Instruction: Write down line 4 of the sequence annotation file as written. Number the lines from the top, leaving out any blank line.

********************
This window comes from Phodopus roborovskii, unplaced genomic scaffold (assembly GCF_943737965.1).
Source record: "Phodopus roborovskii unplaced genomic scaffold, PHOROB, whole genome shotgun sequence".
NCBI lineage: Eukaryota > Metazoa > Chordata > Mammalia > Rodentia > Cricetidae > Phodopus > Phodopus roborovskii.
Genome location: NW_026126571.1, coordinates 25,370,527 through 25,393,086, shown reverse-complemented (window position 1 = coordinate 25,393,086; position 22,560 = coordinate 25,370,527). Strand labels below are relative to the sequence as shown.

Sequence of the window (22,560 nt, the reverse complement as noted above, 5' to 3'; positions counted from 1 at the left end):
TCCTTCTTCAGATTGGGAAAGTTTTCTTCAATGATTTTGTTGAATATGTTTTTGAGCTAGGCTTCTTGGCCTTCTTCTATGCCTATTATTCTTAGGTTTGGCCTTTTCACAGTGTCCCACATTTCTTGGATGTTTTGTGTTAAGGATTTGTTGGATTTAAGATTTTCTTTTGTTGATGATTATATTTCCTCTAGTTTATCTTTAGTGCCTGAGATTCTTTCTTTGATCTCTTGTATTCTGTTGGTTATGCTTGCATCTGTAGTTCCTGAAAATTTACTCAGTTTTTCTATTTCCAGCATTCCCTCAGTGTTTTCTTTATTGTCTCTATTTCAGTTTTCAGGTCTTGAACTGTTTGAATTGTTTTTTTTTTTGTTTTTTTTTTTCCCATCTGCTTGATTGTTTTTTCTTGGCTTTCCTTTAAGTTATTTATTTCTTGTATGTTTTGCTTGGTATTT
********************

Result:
Genome location: NW_026126571.1, coordinates 25,370,527 through 25,393,086, shown reverse-complemented (window position 1 = coordinate 25,393,086; position 22,560 = coordinate 25,370,527). Strand labels below are relative to the sequence as shown.